[[caption-width-right:260:Guess why it's called [[PlayingWithFire FIRE]] Shark?]]

''Fire Shark'', known in Japan as ''Same! Same! Same!'', is a 1989 ShootEmUp arcade game developed and published by Creator/{{Toaplan}}. The player controls a biplane and builds up a score by shooting a variety of military targets.

In the year 19X9, on an alternate Earth, a global super-power known as the S Corps, which specializes in a heavy industrial army, begins invading various countries. All seems lost when a phantom pilot flying a super-powered biplane called the Tiger Shark flies in to save the world from domination.

''Fire Shark'' shares quite a few similarities to ''VideoGame/{{Raiden}}'', though it came out one year earlier. It's been suggested that this inspired Raiden.

!! Tropes used for this game:

* AwesomeButImpractical: The Flamethrower weapon. At max level, it basically shoots two straight streams of damaging flames out in front, while another two on each side sweeps the entire area (except directly behind the player), allowing you to sweep away most regular Mooks. It also does a massive amount of damage per second. As for the reason why it's impractical? The Red powerup drops ''rarely'' compared to the other two, and with the number of power-up ships you kill, there'll be a load of blue/green powerups on screen.
* BattleshipRaid: Present in this game. You get to fight regular battleships as well as boss fights like these.
* BoringButPractical: The Blue Spread weapon. It may not be as awesome as the flamethrower and can't attack backwards, but it can perform very well against popcorn mooks and certain larger ones. What makes it practical is that it's the most commonly-dropped weapon out of the three.
* TheComputerIsACheatingBastard: Besides the DynamicDifficulty, the game will also make the PowerUp-dropping enemies attempt to give you the blue or green weapons. The powerups also stay on the screen and bounce around, which means you have to dodge enemy fire AND powerups which you don't want to replace your [[GameBreaker flamethrower]] with.
* ContinuingIsPainful: Everytime you die in the Genesis version, you're sent back to a checkpoint area powered down by 1 level, have your speed lowered, your bombs reset to three and you weapon changed to the rather weak SpreadShot.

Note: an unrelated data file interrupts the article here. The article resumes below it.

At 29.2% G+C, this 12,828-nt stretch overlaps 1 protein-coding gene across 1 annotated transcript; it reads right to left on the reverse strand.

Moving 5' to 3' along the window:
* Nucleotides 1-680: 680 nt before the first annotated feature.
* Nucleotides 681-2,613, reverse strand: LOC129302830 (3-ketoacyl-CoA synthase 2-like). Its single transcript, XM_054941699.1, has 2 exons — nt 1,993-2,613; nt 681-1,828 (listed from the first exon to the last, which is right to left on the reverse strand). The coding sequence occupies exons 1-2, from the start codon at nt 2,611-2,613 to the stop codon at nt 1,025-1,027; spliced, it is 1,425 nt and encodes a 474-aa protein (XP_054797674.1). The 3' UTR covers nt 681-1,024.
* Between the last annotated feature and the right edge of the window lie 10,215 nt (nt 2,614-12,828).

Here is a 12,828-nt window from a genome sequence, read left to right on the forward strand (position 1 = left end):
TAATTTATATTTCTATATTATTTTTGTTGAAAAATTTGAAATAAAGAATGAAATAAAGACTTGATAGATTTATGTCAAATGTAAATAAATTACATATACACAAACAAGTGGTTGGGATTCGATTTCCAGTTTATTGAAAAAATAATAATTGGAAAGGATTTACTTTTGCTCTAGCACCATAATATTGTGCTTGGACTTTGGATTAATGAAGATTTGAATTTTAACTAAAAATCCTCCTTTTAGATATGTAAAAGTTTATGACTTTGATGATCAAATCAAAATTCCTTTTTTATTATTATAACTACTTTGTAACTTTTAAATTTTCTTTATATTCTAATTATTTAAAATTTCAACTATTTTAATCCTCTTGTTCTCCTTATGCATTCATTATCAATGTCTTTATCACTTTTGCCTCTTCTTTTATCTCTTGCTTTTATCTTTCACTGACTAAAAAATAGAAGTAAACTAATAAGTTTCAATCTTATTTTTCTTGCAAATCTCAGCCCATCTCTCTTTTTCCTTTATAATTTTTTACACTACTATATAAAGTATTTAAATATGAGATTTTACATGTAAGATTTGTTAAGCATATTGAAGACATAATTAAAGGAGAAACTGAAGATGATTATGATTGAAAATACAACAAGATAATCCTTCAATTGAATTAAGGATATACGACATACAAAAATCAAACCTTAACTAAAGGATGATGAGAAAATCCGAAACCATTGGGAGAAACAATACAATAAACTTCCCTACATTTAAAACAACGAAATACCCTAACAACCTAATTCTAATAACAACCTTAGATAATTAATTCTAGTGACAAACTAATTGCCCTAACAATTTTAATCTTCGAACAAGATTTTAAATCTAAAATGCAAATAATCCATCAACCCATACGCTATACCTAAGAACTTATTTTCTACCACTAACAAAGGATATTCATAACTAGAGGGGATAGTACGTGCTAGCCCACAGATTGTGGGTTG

* DualBoss: The fist boss pits you against two tanks, another boss pits you against three land vehicle things, and yet another boss pits you against three durable planes.
* DynamicDifficulty: And how- if you survive for long enough, the game makes all the enemies bullets a lot faster. And the tanks become sniper tanks like that of ''VideoGame/{{Raiden}}''...
* {{Engrish}}: When beating the game on hard mode: "CONGRATULATIONS! YOU'RE GREATEST PLAYER !"
* [[ThreateningShark Everything Is Even Worse With Sharks]]: [[InvertedTrope Inverted]], you're the "Fire Shark" and you kill stuff with your godly flamethrowers! Played straight from the enemy's point of view.
%%* ExcusePlot
* FireBreathingWeapon: The Flamethrower weapon, enough said.
* FlunkyBoss: Almost all the bosses are accompanied with basic run-of-the-mill {{Mooks}}. Unfortunately, that also includes [[DemonicSpiders Tanks and Gunboats]]...
* GiantMook: The large tanks and planes that you have to fight. Funnily enough, many of the large aircraft can take much more damage than many of the large land vehicles.
* ImprobableAimingSkills: Tanks, when the DynamicDifficulty gets turned up. The fact that their shots get faster too doesn't help one bit.
* MutuallyExclusivePowerups: The three weapon powerups. Really annoying when the enemies start dropping blue powerups everywhere, when all you really want is to keep your flamethrower...
* NintendoHard: It already is given its nature as an arcade scrolling shooter, but the difficulty gets even worse when the DynamicDifficulty is turned up.
* OneHitPointWonder: Your plane is downed in one hit.
* PlayingWithFire: The flamethrower (red) weapon. 6 streams of deadly fire that sweep the area, which would make the game a cake-walk if not for the DynamicDifficulty.
* PowerUpLetdown: The blue and green powerups, when you have the flamethrower. You do not want to replace the rarely-found flamethrower with a weaker weapon.
* RecycledInSpace: The ''Truxton'' series, also by Toaplan.
* RuleOfThree: You're given three lives to start, you get 3 bombs per life, there are three different weapons, and you need to collect three power up icons to get an upgrade in your weapon.
* SmartBomb: Present in the game, and looks very similar to the bomb weapon in ''VideoGame/{{Raiden}}''.
* SpreadShot: The blue weapon. VERY similar to the red weapon in ''VideoGame/{{Raiden}}'', it shoots a huge amount of shots in a spread when fully powered up. However, each shot is quite weak.
* SuspiciousVideogameGenerosity: At the end of stage 10, you see three power-up carrying blimps. [[FinalBoss I wonder why]]...?
* TankGoodness: Many of the regular Mooks, as well as some bosses.
* VideoGameFlamethrowersSuck: The flamethrower started out as a small stream of flame that did good damage, and them proceeded into [[http://static.tvtropes.org/pmwiki/pub/images/Firesharklv4_3301.jpg this]] at maximum level. 6 streams of fire, four of which sweep the sides and back of the player character. And it downs both the regular Mooks and {{Giant Mook}}s in seconds. In fact, the fully upgraded flamethrower is so broken, using it for too long will cause the game to flood the screen with other weapon powerups in an effort to force you to use something else!
* WolfpackBoss: The city boss, with three large planes, and the snowfield boss, with three land vehicle things. If you don't kill the previous one in time, you'll be assaulted by 2-3 of them!